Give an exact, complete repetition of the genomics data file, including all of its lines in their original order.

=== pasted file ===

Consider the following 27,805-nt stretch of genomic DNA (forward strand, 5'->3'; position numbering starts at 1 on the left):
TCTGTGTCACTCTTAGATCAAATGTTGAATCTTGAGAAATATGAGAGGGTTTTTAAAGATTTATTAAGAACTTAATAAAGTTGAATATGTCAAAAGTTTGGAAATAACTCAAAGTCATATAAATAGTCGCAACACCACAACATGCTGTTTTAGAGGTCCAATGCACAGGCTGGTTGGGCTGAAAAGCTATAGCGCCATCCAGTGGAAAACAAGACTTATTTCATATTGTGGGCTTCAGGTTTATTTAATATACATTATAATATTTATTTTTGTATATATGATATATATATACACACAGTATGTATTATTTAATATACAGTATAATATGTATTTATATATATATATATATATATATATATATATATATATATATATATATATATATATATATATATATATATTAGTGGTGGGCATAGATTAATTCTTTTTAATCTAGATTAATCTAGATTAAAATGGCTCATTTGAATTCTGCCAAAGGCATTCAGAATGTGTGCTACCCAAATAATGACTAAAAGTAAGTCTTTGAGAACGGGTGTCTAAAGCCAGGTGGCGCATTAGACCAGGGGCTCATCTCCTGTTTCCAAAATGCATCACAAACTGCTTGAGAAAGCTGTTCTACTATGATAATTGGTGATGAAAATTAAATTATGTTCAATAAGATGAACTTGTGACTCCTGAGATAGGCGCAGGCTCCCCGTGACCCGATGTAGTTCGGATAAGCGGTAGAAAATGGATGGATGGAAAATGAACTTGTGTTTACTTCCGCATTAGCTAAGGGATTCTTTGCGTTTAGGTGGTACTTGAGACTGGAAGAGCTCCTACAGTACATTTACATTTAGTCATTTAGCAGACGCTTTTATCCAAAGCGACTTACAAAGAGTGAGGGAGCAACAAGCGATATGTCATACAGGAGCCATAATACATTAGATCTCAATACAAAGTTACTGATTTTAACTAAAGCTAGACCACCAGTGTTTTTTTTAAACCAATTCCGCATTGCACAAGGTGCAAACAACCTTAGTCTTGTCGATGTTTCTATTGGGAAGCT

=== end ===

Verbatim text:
Consider the following 27,805-nt stretch of genomic DNA (forward strand, 5'->3'; position numbering starts at 1 on the left):
TCTGTGTCACTCTTAGATCAAATGTTGAATCTTGAGAAATATGAGAGGGTTTTTAAAGATTTATTAAGAACTTAATAAAGTTGAATATGTCAAAAGTTTGGAAATAACTCAAAGTCATATAAATAGTCGCAACACCACAACATGCTGTTTTAGAGGTCCAATGCACAGGCTGGTTGGGCTGAAAAGCTATAGCGCCATCCAGTGGAAAACAAGACTTATTTCATATTGTGGGCTTCAGGTTTATTTAATATACATTATAATATTTATTTTTGTATATATGATATATATATACACACAGTATGTATTATTTAATATACAGTATAATATGTATTTATATATATATATATATATATATATATATATATATATATATATATATATATATATATATATATATATATTAGTGGTGGGCATAGATTAATTCTTTTTAATCTAGATTAATCTAGATTAAAATGGCTCATTTGAATTCTGCCAAAGGCATTCAGAATGTGTGCTACCCAAATAATGACTAAAAGTAAGTCTTTGAGAACGGGTGTCTAAAGCCAGGTGGCGCATTAGACCAGGGGCTCATCTCCTGTTTCCAAAATGCATCACAAACTGCTTGAGAAAGCTGTTCTACTATGATAATTGGTGATGAAAATTAAATTATGTTCAATAAGATGAACTTGTGACTCCTGAGATAGGCGCAGGCTCCCCGTGACCCGATGTAGTTCGGATAAGCGGTAGAAAATGGATGGATGGAAAATGAACTTGTGTTTACTTCCGCATTAGCTAAGGGATTCTTTGCGTTTAGGTGGTACTTGAGACTGGAAGAGCTCCTACAGTACATTTACATTTAGTCATTTAGCAGACGCTTTTATCCAAAGCGACTTACAAAGAGTGAGGGAGCAACAAGCGATATGTCATACAGGAGCCATAATACATTAGATCTCAATACAAAGTTACTGATTTTAACTAAAGCTAGACCACCAGTGTTTTTTTTAAACCAATTCCGCATTGCACAAGGTGCAAACAACCTTAGTCTTGTCGATGTTTCTATTGGGAAGCT